The Fair Credit Reporting Act (FCRA) spells out rights for victims of identity theft, as well as responsibilities for businesses. Identity theft victims are entitled to ask businesses for a copy of transaction records — such as applications for credit — relating to the theft of their identity.
Indeed, victims can authorize law enforcement officers to get the records or ask that the business send a copy of the records directly to a law enforcement officer. The businesses covered by the law must provide copies of these records, free of charge, within 30 days of receiving the request for them in writing. This means that the law enforcement officials who ask for these records in writing may get them from your business without a subpoena, as long as they have the victim’s authorization.
The Federal Trade Commission (FTC), the nation’s consumer protection agency, enforces the FCRA including this requirement, which is known as Section 609(e). Here is some additional information to help your business comply with this provision of the law:
Q. Who must comply with Section 609(e) of the FCRA?
A. The law applies to a business that has provided credit, goods, or services to, accepted payment from, or otherwise entered into a transaction with someone who is believed to have fraudulently used another person’s identification. For example, if your business opened a cell phone account in the victim’s name or extended credit to someone misusing the victim’s identity, you may be required to provide the records relating to the transaction to the identity theft victim or the law enforcement officer acting on that victim’s behalf.
Q. What documents must my business provide?
A. Your business must provide applications and business transactions records, maintained either by your business or by another entity on your behalf, that support any transaction alleged to be a result of identity theft. Records like invoices, credit applications, or account statements may help victims document the fraudulent transaction and provide useful evidence about the identity thief.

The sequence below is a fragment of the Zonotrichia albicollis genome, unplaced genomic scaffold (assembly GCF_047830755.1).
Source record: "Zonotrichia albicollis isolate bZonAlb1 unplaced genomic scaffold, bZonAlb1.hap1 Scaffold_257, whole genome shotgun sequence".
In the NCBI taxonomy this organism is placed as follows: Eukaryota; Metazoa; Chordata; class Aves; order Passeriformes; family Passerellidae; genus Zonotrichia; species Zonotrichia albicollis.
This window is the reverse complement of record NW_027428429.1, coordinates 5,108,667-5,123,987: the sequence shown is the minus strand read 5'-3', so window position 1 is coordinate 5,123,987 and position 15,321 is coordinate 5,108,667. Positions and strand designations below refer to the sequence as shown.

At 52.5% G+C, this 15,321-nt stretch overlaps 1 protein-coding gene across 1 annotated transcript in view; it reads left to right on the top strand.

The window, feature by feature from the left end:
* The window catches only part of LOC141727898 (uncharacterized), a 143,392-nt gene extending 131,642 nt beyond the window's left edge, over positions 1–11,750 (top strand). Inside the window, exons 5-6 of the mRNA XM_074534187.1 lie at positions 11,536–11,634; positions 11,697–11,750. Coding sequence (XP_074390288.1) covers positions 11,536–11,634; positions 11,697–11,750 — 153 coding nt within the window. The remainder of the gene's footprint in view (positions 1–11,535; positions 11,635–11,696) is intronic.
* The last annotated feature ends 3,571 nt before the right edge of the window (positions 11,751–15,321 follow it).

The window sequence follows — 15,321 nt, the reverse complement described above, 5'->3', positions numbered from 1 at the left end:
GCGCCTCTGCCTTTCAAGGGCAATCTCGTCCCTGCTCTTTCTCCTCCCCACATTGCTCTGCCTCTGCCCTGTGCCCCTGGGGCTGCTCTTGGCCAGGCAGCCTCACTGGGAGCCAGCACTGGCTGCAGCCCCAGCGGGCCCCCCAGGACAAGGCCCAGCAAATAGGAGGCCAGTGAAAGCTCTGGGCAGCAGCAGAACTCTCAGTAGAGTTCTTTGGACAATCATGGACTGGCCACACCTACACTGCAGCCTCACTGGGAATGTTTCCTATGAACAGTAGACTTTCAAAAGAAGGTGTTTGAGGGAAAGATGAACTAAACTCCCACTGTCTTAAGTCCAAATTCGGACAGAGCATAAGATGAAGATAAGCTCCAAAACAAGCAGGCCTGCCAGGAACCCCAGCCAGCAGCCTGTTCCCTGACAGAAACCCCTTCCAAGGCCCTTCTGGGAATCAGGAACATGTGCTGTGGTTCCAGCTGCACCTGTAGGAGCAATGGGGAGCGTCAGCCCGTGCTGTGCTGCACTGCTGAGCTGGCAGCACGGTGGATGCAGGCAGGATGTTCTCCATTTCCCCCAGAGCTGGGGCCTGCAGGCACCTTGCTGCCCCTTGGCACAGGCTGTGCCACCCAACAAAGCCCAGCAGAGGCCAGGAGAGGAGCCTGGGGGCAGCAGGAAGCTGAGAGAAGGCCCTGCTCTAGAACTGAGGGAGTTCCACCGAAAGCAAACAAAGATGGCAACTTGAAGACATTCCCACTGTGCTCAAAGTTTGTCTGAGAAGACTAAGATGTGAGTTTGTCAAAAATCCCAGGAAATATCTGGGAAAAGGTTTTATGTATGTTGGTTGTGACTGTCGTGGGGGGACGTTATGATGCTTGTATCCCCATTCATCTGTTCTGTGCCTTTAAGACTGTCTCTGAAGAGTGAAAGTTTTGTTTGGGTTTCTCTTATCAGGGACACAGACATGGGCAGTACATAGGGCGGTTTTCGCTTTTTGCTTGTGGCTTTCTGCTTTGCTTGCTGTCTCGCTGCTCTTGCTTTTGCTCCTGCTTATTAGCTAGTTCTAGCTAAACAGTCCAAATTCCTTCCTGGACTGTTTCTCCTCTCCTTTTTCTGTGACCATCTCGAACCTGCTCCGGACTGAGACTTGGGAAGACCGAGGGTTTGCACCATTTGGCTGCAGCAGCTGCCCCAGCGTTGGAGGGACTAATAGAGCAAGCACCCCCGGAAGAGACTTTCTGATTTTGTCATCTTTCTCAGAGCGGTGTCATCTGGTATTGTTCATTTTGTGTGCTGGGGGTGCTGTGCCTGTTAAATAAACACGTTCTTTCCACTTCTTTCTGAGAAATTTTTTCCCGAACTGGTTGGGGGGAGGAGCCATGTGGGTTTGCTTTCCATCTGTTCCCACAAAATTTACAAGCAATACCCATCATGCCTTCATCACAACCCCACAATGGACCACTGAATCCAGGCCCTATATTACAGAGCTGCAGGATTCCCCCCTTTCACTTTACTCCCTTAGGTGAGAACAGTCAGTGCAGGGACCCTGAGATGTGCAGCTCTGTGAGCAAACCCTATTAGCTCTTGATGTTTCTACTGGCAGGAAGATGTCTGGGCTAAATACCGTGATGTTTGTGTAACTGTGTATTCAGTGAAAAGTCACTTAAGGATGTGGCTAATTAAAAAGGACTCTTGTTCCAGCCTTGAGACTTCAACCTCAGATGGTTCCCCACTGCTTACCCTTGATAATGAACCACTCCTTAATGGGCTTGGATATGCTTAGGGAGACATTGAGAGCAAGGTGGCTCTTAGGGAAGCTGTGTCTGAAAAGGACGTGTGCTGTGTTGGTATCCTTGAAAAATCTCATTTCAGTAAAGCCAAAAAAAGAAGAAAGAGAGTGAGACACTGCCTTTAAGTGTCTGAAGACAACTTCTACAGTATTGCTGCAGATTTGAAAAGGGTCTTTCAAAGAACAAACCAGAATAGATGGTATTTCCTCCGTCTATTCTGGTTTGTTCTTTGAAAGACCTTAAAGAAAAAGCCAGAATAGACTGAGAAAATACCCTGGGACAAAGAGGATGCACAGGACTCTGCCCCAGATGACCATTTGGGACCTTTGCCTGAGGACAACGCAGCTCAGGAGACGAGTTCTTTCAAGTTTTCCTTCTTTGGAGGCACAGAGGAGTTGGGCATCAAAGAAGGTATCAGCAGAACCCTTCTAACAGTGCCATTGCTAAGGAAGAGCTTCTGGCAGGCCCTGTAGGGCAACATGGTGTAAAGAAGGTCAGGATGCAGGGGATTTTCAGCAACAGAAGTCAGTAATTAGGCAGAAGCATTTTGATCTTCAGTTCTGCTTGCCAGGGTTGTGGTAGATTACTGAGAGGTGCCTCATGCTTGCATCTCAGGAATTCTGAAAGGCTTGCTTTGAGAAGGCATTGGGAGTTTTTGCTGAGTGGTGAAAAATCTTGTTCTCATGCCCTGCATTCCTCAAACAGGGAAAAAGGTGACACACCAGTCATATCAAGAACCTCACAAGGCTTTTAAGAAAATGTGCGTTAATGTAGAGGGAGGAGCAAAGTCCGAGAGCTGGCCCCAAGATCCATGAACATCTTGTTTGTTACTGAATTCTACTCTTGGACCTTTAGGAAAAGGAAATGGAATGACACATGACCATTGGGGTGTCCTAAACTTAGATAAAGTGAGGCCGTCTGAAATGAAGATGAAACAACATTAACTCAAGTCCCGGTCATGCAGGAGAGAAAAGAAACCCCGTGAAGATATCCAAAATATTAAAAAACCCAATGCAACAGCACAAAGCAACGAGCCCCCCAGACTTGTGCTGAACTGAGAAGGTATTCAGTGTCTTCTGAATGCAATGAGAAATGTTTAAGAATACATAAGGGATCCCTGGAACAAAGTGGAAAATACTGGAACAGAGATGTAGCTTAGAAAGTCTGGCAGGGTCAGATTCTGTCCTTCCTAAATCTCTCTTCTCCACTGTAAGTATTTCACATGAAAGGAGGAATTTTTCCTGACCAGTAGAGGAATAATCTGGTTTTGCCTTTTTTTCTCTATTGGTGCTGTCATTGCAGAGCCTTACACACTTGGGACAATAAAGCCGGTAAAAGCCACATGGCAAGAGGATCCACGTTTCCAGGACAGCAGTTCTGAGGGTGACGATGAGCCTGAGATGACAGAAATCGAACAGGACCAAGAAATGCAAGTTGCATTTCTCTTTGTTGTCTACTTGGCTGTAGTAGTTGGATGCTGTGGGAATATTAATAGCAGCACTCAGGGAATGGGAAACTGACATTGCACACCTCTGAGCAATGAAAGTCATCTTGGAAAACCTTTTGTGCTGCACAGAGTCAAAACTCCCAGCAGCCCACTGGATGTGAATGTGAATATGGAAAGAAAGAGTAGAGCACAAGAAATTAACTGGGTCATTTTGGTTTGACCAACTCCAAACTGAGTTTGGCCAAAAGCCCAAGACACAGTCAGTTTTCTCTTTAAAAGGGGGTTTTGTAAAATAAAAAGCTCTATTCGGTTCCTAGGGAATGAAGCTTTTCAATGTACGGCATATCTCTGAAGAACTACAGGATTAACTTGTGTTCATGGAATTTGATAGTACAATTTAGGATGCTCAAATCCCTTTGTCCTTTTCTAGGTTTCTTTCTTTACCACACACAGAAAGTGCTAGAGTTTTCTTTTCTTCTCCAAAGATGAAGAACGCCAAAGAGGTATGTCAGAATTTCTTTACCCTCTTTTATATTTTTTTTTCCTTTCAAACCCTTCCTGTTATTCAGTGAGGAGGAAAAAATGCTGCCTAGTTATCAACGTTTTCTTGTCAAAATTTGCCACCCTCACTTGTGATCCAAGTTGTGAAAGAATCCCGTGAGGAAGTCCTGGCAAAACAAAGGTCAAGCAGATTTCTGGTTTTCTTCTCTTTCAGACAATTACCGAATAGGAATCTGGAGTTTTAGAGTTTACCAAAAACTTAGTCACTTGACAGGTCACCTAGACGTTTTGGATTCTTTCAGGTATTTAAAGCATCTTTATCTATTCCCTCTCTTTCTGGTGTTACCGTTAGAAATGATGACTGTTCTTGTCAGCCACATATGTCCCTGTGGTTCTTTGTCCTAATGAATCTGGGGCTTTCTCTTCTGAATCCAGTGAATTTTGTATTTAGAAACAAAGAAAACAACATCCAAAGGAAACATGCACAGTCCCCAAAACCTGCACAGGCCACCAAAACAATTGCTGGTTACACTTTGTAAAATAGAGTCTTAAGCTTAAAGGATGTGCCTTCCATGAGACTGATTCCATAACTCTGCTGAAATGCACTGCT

Q. What are the procedures for requesting these materials?
A. Requests for documents must be submitted in writing. Your business may specify an address to receive these requests. You may ask the victim to provide relevant information, like the transaction date or account number, if they know it. You also can require that victims provide:
1. proof of identity, like a government-issued ID card, the same type of information the identity thief used to open the account, or the type of information you are currently requesting from applicants;
2. a police report; and
3. a completed affidavit. Victims can use the FTC’s Identity Theft Report, available at IdentityTheft.gov, or another affidavit you accept.
Q. Is it ever appropriate not to provide documents?
A. You can refuse to provide the records if you determine in good faith that:
- you cannot verify the true identity of the person asking for the information;
- the request for the information is based on a misrepresentation; or
- the information requested is Internet navigational data or similar information about a person’s visit to a website or online service.
Your business may not deny disclosure of these records based on the financial privacy provisions of the Gramm-Leach-Bliley Act (see Subtitle A of Title V of Public Law 106-102). Nevertheless, you may refuse to disclose them if state or another federal law prohibits you from doing so.
Q. Are there recordkeeping requirements of Section 609(e)?
A. Section 609(e) does not require any new recordkeeping procedures for your business.
For More Information
The FTC works for the consumer to prevent fraudulent, deceptive, and unfair business practices in the marketplace and to provide information to help consumers spot, stop, and avoid them. To file a complaint or to get free information on consumer issues, visit ftc.gov or call toll-free, 1-877-FTC-HELP (1-877-382-4357); TTY: 1-866-653-4261. The FTC enters consumer complaints into the Consumer Sentinel Network, a secure online database and investigative tool used by hundreds of civil and criminal law enforcement agencies in the U.S. and abroad.
The Consumer Financial Protection Bureau (CFPB) also enforces this requirement. If you are not subject to the FTC’s jurisdiction, contact the CFPB about your obligations.
Your Opportunity to Comment
The National Small Business Ombudsman and 10 Regional Fairness Boards collect comments from small businesses about federal compliance and enforcement activities. Each year, the Ombudsman evaluates the conduct of these activities and rates each agency's responsiveness to small businesses. Small businesses can comment to the Ombudsman without fear of reprisal. To comment, call toll-free 1-888-REGFAIR (1-888-734-3247) or go to www.sba.gov/ombudsman.